Militancy and Ethnic Politics in Northern Mali

For those of you who are interested, I’ve just published my first piece at Think Africa Press, on how militant groups in northern Mali use local ethnic politics to their advantage. Here’s an excerpt:

Yet it is not just the militias aiming to retake the north that have their eye on Mali’s ethnic fault lines. On November 24, the jihadist forum Ansar al-Mujahideen published a statement in Arabic by the ‘Majlis Shura al-Mujahidin in Gao’ following the outbreak of fighting in Gao between the MNLA and the Movement for Oneness and Jihad in West Africa (MUJAO), a splinter group of al-Qaeda in the Islamic Maghreb (AQIM). This fighting, which broke out on November 16 near Ansongo and Ménaka, appears to have ended in defeat for the MNLA in the movement’s last major stronghold. While both sides and third parties have given dramatically different tolls from the fighting, witnesses and town notables have indicated that MUJAO forces executed some of those involved in defending the town, including the president of the local cercle, Alwabégat Ag Salakatou.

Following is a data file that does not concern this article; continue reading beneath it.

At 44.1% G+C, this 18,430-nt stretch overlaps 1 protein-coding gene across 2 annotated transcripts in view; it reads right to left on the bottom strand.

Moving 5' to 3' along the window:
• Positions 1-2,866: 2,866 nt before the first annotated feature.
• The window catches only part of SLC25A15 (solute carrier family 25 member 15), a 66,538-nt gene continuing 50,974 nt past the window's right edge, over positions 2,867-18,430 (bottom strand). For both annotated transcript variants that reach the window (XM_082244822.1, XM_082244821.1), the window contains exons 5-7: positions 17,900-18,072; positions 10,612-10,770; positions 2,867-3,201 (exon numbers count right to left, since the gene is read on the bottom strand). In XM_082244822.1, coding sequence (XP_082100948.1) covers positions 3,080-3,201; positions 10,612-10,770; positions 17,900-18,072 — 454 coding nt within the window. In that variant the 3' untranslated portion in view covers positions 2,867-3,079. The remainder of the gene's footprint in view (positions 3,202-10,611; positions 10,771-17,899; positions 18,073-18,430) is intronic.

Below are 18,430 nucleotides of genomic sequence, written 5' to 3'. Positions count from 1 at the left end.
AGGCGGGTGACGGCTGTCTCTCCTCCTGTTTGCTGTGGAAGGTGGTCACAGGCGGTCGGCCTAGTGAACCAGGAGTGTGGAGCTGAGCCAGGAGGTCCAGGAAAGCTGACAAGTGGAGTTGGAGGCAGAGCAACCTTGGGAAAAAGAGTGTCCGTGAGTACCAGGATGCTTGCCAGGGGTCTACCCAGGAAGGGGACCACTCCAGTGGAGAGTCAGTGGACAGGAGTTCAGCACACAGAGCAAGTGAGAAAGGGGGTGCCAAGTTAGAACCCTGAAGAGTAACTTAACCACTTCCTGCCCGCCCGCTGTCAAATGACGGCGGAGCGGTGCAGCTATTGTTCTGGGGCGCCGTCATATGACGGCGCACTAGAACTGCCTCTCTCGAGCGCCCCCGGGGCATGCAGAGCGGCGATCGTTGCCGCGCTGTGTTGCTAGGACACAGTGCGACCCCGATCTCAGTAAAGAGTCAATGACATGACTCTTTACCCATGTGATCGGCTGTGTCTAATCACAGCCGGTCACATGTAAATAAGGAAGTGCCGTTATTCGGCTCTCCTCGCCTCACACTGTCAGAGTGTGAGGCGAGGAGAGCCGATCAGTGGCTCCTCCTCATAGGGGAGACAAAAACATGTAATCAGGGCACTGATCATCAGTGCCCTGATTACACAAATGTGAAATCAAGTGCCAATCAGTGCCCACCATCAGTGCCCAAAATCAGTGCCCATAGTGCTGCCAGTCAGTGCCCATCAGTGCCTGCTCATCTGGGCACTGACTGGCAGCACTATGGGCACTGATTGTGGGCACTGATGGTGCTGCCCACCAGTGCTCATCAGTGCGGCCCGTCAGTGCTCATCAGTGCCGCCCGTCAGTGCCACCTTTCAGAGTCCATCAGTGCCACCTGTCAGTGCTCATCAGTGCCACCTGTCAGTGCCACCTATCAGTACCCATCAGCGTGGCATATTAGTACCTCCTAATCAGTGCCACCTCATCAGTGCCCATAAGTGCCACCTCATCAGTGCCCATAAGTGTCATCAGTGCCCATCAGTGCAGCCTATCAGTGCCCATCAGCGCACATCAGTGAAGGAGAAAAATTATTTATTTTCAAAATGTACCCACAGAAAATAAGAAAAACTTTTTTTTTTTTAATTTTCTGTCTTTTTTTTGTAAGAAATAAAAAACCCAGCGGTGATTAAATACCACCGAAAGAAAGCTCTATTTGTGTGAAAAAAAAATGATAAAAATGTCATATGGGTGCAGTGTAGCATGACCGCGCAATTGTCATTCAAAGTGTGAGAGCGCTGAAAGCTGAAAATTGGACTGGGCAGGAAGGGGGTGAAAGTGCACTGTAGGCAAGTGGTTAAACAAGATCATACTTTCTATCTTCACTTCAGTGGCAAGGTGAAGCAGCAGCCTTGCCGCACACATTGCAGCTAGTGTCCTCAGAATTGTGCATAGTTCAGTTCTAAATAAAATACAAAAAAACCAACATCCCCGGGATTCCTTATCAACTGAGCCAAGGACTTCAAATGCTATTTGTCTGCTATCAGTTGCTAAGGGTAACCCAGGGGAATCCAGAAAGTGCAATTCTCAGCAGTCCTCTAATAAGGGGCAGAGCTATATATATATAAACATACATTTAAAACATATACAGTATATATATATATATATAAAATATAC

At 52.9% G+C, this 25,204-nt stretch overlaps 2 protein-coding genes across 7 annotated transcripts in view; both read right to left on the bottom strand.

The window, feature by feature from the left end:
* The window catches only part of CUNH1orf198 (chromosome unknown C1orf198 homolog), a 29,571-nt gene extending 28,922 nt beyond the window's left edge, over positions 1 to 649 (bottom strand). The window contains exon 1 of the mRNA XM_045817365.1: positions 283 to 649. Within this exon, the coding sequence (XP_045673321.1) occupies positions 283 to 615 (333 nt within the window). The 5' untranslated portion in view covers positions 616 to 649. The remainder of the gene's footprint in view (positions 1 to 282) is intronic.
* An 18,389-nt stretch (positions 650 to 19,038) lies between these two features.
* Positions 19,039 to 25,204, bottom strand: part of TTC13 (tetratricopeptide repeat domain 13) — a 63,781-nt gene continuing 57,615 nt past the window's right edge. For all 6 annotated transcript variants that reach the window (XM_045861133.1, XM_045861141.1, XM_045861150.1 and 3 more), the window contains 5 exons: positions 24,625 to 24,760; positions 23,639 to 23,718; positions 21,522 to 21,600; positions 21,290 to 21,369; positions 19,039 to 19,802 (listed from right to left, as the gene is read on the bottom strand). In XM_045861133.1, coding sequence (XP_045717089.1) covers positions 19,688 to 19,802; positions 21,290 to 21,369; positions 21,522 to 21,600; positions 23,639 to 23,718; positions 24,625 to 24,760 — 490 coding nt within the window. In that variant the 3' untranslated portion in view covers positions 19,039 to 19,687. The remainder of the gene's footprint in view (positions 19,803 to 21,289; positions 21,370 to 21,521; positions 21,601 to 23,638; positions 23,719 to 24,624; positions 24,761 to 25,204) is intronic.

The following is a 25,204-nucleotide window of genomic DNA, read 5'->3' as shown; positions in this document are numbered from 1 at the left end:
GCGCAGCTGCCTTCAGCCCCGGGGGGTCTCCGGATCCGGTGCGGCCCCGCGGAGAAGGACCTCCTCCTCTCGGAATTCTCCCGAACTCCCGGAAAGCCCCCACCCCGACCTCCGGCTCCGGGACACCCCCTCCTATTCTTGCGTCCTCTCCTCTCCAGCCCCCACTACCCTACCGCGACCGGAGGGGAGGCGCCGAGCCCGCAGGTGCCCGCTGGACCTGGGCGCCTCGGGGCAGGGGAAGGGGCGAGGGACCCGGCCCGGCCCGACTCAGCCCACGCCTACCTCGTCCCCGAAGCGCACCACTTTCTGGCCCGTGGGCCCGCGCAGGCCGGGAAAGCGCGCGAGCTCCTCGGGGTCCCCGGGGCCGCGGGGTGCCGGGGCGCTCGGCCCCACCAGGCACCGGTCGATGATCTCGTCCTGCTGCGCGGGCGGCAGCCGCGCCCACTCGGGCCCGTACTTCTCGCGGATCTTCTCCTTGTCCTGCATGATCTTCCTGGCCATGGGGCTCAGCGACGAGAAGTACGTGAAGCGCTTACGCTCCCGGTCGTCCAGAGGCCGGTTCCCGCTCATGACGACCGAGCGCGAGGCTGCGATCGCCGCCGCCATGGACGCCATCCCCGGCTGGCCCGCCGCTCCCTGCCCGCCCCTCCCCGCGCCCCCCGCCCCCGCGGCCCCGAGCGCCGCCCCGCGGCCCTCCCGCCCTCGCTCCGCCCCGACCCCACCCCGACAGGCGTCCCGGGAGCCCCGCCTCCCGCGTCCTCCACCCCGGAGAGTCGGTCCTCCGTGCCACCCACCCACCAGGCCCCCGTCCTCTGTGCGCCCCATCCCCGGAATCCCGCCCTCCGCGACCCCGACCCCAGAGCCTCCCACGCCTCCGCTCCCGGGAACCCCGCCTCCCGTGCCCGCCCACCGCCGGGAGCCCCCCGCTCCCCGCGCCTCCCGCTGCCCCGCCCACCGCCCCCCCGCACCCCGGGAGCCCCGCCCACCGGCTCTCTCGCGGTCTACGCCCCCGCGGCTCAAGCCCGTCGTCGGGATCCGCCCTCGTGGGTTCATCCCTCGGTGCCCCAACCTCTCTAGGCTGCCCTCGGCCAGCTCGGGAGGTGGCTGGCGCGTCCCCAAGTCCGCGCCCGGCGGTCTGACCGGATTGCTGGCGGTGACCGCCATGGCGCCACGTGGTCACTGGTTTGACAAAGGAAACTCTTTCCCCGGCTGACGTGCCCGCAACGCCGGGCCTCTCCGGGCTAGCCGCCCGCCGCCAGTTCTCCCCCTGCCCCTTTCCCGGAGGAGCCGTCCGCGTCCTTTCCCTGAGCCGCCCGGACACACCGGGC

In the forum statement, the ‘Majlis Shura al-Mujahidin’ – indicating the leadership council for MUJAO, whom Gao inhabitants generally refer to simply as “the mujahidin” – justified their combat against the MNLA, saying in an English translation posted several days later by the Ansar al-Mujahideen English Forum: “we [are] in our war with the MNLA (National Movement for the Liberation of Azawad) this secular movement that doesn’t want the implementation of the Islamic Sharia…the mujahidin fought it because they became like the Tawagit [tyrants]”. It continued: “we call them to resort to the Sharia [law] of Allah but they refuse” and claimed the MNLA was oppressing Muslims “by taking their money unjustly and killing them and their dividing of the Muslims”.

 

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